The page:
If your work is project-based, then chances are, you have to work to short-term, mid-term and long-term goals. Being able to plan in advance and not defaulting to doing everything on the fly is crucial, unless you want to get your final payslip handed to you faster than a stapler sets in jelly.

Inventory management comes to the rescue here – if you’ve played any sort of survival horror game, you will know that rationing resources is something you can’t avoid if you want to live. I recently screwed myself over majorly in Resident Evil 4 by eating through shotgun ammo like nobody’s business, then realising I had nothing before than a couple of handgun bullets and a knife at my disposal during my first face-off with Chainsaw Man. Nice going, doofus. The same principle applies to a lot of RPGs: making sure that you have everything you need immediately on your person, and everything you might need two hours later conveniently stowed away, is paramount if you don’t want your ass handed back to you in tatters.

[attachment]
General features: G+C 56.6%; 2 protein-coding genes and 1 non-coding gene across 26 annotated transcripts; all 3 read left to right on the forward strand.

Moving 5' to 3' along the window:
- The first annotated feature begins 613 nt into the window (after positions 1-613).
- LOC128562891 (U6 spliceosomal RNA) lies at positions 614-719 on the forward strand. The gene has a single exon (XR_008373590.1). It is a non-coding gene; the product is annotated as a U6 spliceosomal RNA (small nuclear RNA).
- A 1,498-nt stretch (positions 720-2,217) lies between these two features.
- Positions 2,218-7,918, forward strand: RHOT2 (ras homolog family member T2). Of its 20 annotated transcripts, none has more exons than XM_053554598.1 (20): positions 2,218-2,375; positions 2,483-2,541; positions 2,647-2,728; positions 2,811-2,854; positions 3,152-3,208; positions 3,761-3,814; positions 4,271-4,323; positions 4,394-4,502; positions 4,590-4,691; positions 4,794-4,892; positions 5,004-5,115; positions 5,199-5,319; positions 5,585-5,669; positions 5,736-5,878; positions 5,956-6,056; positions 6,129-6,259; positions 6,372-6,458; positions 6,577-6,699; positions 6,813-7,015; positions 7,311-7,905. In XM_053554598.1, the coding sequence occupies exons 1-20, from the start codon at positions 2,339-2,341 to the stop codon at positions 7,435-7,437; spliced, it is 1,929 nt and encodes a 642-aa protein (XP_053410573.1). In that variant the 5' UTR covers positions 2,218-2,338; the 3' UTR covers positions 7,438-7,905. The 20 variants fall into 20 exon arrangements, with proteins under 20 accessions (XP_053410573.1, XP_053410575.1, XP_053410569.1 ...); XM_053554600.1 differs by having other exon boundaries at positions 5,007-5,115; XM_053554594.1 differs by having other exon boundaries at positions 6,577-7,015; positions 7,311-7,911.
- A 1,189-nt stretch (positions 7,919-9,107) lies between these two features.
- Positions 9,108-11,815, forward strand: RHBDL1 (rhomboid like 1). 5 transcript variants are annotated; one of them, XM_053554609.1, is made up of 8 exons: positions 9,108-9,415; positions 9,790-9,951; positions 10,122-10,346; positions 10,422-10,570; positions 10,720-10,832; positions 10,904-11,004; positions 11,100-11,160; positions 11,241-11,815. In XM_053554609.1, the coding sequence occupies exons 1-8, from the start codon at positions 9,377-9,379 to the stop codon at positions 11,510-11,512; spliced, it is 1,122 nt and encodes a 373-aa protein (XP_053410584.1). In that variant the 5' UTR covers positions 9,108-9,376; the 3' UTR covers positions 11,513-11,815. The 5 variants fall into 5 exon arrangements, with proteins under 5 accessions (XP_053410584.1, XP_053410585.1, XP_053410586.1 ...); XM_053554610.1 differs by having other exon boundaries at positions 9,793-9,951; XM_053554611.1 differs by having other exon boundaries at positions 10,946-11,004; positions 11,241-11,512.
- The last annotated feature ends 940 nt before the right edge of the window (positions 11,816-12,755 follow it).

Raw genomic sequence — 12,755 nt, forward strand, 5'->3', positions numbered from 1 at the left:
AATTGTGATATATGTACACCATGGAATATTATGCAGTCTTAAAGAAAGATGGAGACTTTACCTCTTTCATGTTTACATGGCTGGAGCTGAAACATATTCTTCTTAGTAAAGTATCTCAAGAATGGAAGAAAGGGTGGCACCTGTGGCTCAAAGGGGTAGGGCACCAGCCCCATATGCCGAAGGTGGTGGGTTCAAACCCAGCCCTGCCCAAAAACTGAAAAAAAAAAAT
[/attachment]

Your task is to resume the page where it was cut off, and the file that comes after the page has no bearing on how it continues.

5. Nurturing a strong stomach

Some jobs require taking a no-nonsense approach to people are their, well, functions, such as cleaning or nursing. Others involve dealing with the slightly grosser aspects of humanity just by being in close proximity with so many people for eight-plus hours a day. Quite a few games deals in the visceral and the slightly squelchy, and playing a few of those will help toughen you up when it comes to relatively boring human behaviour and biology.

One game that I recently heard was incredibly violent and graphic, even for people used to graphic games, is The Darkness II. But really, a lot of horror games can be of assistance here, whether it is Saw: The Video Game, Outlast or a bog-standard Silent Hill classic. Basically anything where you wouldn’t want to be tucking into a plate of spaghetti bolognese while playing.

Which skills do you think you’ve picked up from playing games? How has playing games helped (or even hindered) your work life (e.g. Diner Dash helped you wait tables)? Let me know in the comments down below!

Charlotte Cutts
Likes games, loves speedrunning. Ships herself with the PlayStation Vita.